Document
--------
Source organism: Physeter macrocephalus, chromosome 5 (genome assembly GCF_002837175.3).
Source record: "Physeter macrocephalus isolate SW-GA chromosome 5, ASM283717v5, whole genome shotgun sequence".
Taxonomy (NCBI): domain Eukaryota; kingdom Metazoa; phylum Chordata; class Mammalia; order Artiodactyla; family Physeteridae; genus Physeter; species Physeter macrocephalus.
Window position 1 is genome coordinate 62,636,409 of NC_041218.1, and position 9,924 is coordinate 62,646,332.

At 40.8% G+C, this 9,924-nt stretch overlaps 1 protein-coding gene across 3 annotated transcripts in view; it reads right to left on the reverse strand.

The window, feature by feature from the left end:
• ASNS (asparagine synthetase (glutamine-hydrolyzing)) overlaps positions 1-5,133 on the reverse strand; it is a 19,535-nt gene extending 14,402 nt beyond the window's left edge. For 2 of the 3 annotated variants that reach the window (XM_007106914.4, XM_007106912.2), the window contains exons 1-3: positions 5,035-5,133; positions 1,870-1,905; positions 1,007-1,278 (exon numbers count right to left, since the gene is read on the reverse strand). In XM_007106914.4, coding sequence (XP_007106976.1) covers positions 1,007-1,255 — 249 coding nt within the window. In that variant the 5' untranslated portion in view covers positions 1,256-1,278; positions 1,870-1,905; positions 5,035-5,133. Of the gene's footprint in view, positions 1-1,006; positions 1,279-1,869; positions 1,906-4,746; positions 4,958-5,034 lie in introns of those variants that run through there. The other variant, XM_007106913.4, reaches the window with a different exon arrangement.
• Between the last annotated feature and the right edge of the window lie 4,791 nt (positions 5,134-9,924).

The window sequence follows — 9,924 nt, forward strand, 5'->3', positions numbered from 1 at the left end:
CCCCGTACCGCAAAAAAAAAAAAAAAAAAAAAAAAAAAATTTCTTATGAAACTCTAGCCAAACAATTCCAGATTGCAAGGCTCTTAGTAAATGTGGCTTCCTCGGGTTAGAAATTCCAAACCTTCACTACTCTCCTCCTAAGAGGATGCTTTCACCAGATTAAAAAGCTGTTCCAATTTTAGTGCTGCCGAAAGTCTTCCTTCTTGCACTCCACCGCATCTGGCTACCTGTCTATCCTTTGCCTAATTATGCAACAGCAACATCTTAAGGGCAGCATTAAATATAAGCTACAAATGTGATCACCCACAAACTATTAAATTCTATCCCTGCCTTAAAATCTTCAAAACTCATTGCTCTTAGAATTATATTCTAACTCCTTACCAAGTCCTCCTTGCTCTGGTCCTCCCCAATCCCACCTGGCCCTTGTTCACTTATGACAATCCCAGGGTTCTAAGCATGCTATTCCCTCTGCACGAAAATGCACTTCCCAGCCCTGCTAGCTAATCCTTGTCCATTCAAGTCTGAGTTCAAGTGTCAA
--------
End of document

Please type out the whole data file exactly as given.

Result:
Source organism: Physeter macrocephalus, chromosome 5 (genome assembly GCF_002837175.3).
Source record: "Physeter macrocephalus isolate SW-GA chromosome 5, ASM283717v5, whole genome shotgun sequence".
Taxonomy (NCBI): domain Eukaryota; kingdom Metazoa; phylum Chordata; class Mammalia; order Artiodactyla; family Physeteridae; genus Physeter; species Physeter macrocephalus.
Window position 1 is genome coordinate 62,636,409 of NC_041218.1, and position 9,924 is coordinate 62,646,332.

At 40.8% G+C, this 9,924-nt stretch overlaps 1 protein-coding gene across 3 annotated transcripts in view; it reads right to left on the reverse strand.

The window, feature by feature from the left end:
• ASNS (asparagine synthetase (glutamine-hydrolyzing)) overlaps positions 1-5,133 on the reverse strand; it is a 19,535-nt gene extending 14,402 nt beyond the window's left edge. For 2 of the 3 annotated variants that reach the window (XM_007106914.4, XM_007106912.2), the window contains exons 1-3: positions 5,035-5,133; positions 1,870-1,905; positions 1,007-1,278 (exon numbers count right to left, since the gene is read on the reverse strand). In XM_007106914.4, coding sequence (XP_007106976.1) covers positions 1,007-1,255 — 249 coding nt within the window. In that variant the 5' untranslated portion in view covers positions 1,256-1,278; positions 1,870-1,905; positions 5,035-5,133. Of the gene's footprint in view, positions 1-1,006; positions 1,279-1,869; positions 1,906-4,746; positions 4,958-5,034 lie in introns of those variants that run through there. The other variant, XM_007106913.4, reaches the window with a different exon arrangement.
• Between the last annotated feature and the right edge of the window lie 4,791 nt (positions 5,134-9,924).

The window sequence follows — 9,924 nt, forward strand, 5'->3', positions numbered from 1 at the left end:
CCCCGTACCGCAAAAAAAAAAAAAAAAAAAAAAAAAAAATTTCTTATGAAACTCTAGCCAAACAATTCCAGATTGCAAGGCTCTTAGTAAATGTGGCTTCCTCGGGTTAGAAATTCCAAACCTTCACTACTCTCCTCCTAAGAGGATGCTTTCACCAGATTAAAAAGCTGTTCCAATTTTAGTGCTGCCGAAAGTCTTCCTTCTTGCACTCCACCGCATCTGGCTACCTGTCTATCCTTTGCCTAATTATGCAACAGCAACATCTTAAGGGCAGCATTAAATATAAGCTACAAATGTGATCACCCACAAACTATTAAATTCTATCCCTGCCTTAAAATCTTCAAAACTCATTGCTCTTAGAATTATATTCTAACTCCTTACCAAGTCCTCCTTGCTCTGGTCCTCCCCAATCCCACCTGGCCCTTGTTCACTTATGACAATCCCAGGGTTCTAAGCATGCTATTCCCTCTGCACGAAAATGCACTTCCCAGCCCTGCTAGCTAATCCTTGTCCATTCAAGTCTGAGTTCAAGTGTCAA